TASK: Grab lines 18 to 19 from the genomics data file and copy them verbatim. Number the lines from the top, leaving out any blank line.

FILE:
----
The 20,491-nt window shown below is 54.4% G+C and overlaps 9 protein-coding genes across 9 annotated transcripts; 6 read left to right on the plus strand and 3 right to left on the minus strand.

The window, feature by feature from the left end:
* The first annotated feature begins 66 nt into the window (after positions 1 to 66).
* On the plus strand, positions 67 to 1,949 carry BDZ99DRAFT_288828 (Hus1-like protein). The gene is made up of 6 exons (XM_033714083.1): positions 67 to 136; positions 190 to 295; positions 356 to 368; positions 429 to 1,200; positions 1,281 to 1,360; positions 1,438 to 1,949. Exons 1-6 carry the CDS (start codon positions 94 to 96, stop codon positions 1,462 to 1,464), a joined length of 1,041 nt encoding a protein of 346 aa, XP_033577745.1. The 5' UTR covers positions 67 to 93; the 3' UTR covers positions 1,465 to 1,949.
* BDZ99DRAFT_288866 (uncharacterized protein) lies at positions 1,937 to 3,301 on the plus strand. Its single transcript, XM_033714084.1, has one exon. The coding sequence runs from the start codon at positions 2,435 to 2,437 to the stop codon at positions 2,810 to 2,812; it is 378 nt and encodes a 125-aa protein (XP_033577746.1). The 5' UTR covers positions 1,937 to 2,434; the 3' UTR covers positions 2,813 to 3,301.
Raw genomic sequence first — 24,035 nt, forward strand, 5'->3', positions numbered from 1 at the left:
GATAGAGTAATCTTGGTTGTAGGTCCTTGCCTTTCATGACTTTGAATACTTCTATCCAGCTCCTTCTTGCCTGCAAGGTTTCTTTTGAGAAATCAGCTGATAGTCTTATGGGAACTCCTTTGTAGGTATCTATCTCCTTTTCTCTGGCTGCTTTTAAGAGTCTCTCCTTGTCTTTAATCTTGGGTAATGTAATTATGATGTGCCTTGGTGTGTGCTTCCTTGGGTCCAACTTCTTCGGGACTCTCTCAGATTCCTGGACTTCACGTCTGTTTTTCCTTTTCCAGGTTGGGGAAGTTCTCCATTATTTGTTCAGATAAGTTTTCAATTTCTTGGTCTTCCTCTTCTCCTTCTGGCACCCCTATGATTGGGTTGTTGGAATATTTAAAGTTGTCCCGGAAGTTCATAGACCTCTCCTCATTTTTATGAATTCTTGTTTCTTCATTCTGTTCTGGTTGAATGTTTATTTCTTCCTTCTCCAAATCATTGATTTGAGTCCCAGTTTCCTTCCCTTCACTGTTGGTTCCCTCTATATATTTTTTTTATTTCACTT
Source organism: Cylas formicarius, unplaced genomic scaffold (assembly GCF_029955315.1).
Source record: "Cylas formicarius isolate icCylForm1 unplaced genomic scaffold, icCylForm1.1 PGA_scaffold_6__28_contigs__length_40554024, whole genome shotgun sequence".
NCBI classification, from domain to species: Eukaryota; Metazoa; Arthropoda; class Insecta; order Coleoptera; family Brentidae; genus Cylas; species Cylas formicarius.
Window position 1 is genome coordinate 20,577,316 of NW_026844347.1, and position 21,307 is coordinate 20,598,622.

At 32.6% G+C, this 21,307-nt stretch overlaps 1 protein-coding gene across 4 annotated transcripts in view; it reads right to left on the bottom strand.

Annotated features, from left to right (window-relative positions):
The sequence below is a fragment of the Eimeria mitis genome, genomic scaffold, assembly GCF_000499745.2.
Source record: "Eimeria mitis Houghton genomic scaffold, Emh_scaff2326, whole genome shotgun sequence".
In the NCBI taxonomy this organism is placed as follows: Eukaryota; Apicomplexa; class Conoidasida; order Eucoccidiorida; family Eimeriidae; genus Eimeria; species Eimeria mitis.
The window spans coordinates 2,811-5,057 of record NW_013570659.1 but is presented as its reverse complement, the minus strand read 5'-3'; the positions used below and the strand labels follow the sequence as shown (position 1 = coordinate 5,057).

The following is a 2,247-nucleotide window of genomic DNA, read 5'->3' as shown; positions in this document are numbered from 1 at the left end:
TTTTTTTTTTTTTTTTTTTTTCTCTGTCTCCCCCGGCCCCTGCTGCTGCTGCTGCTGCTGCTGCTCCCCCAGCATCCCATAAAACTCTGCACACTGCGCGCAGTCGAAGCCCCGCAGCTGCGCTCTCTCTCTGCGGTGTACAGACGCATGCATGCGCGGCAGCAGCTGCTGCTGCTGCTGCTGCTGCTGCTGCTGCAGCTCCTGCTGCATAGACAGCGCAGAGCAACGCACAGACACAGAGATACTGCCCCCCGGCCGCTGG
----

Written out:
The following is a 2,247-nucleotide window of genomic DNA, read 5'->3' as shown; positions in this document are numbered from 1 at the left end:
TTTTTTTTTTTTTTTTTTTTTCTCTGTCTCCCCCGGCCCCTGCTGCTGCTGCTGCTGCTGCTGCTCCCCCAGCATCCCATAAAACTCTGCACACTGCGCGCAGTCGAAGCCCCGCAGCTGCGCTCTCTCTCTGCGGTGTACAGACGCATGCATGCGCGGCAGCAGCTGCTGCTGCTGCTGCTGCTGCTGCTGCTGCAGCTCCTGCTGCATAGACAGCGCAGAGCAACGCACAGACACAGAGATACTGCCCCCCGGCCGCTGG